She was born in Germany in 1922 before returning with her parents to her mother’s village in central Poland in 1926.
Not quite 17 when the Second World War broke out and living under German occupation, she knew she would be taken away to a labour camp or to work on a farm in Germany. Hoping not to be sent too far away from her home, she heard of farms just across the border so she volunteered her services and was relocated in 1941. This farm was only about 70 kilometers away from her home so she did hear from her family occasionally but ended up working there to the end of the war.
In the spring of 1945, as the Russian troops were marching across Poland and the Germans retreating, stories of mass killings and destruction were prevalent and she had had no news of her parents. Although she was born in Germany and had the option of staying there, she trusted no one and decided to return back to her village walking the entire 70 kilometers back home. Fortunately her parents had survived and she was reunited with her mother in their Polish village.
In 1946, with her belongings in a wooden trunk, she came to live on her husband’s farm. The house had only a straw roof and drafty windows. The family lived in one room with a large bread baking oven in the center. People were born and died in that room. She lost two infant sons in that room as there was no doctor close by and, with a horse and buggy on a muddy dirt road, help could not come in time. The first medical clinic for the area was finally built in 1957 and electricity was not available until 1966.
Life was hard for my mother but giving up was not an option. She persevered, working side by side with her husband at home and in the fields. She was not just a wife, she was a partner. Work was backbreaking and farm tools were ancient and primitive. However, we were the second family in the village to build a brick house. She took upon herself to build a bread baking oven in the new house as no one in the village knew how to construct one. My mother had only a grade 6 education.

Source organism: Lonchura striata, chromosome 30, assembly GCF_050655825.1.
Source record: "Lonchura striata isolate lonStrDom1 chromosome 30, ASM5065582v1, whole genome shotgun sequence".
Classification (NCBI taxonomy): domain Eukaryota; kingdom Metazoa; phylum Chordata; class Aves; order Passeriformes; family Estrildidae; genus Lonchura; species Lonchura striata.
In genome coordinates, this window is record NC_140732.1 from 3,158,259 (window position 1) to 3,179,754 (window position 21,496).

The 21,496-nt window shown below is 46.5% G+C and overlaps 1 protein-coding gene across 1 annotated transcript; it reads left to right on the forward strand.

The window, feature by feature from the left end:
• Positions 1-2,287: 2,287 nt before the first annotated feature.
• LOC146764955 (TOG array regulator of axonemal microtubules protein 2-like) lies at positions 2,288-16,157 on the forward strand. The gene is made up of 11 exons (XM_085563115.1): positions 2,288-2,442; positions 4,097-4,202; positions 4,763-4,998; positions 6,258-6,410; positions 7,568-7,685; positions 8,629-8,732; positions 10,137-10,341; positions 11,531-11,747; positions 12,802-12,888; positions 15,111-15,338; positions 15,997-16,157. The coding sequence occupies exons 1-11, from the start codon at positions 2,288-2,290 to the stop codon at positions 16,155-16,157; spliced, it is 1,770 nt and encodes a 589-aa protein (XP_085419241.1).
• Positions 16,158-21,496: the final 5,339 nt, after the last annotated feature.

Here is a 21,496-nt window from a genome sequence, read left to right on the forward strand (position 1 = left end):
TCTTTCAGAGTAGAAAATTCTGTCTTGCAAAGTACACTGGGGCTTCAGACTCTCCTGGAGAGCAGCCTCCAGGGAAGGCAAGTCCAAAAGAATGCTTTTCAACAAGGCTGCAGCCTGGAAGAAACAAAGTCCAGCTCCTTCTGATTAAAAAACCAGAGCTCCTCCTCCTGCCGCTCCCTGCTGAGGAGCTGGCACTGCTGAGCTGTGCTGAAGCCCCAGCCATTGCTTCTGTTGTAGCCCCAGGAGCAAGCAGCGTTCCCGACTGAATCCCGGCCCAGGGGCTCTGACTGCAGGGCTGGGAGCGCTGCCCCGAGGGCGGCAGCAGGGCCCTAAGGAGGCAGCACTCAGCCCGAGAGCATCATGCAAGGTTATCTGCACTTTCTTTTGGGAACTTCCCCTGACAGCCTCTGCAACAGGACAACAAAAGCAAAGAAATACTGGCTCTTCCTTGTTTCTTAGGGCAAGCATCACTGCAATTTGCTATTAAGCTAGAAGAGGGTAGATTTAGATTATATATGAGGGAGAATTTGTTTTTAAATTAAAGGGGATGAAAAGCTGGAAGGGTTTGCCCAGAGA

Most of the crops went to the government cooperative so, to make extra money for her family, she sold farm produce at a village market 12 kilometers away. We traveled there on a bicycle laden with everything including live chickens selling most of it along the road before we even made it to market.
Things never really got any easier for her. One afternoon, I watched her riding away with our neighbour on his motorcycle, holding on to him with her left hand because the right one was wrapped in a bloody cloth. She had been in a farm accident losing her thumb and index finger. She had to learn to use her left hand, she persevered, and she never gave up. Farming was her passion. She loved the land and she had a family to feed and take care of.
In fun times I loved combing and braiding her long hair. Sometimes she opened her wooden trunk and we would play dress up. I often think that that she would have liked to be an actress.
She was also a great knitter and a seamstress. I remember falling asleep to the sound of her sewing machine.
She was the first feminist I knew. Her opinion that priests only baptised children, but did not feed them, was progressive in a country heavily influenced by the Roman Catholic religion.
When I left my mother’s home in Poland in 1973, there was still no indoor plumbing and rural Poland remained primitive and isolated for many more years regardless of what political regime was in power.
In 1984 she came to Canada to visit. It was the first and only time she ever went on a plane but she got to meet her son-in-law and her grandchildren. Although they were still very young, to this day they still remember her for the giant snow hill she built for them in our yard.
Today she lives with her family in the house that she built with her husband. The farm was passed on to the next generation in exchange for a meager government pension. The money gives her the independence that she values so much and her days of hard work are finally over. Truthfully, she misses the work and is heartbroken watching the empty fields as the younger generation has chosen a different path.
As for me, I did spend my younger years with her. However, as a teenager, I went to a government boarding school and then left for Canada at the age of 21.
Did I find her too strong then? Probably. Was I running away from her? Maybe.
It took me a long time to understand that her love for me did not come in hugs and kisses but in that strong sense of self that comes from not giving up.
Today as I am getting older I see the lessons she taught and know that she has been my pillar and a guiding light all along.
If I had to describe her by one word, it would be: independent. She values that the most even now.
She is 91 and I hope and pray that when her time comes, God will have a special place for her in heaven.
I am Gertruda and she is my Mama, Jozefa Jarzębska Siwik, and this is HERstory.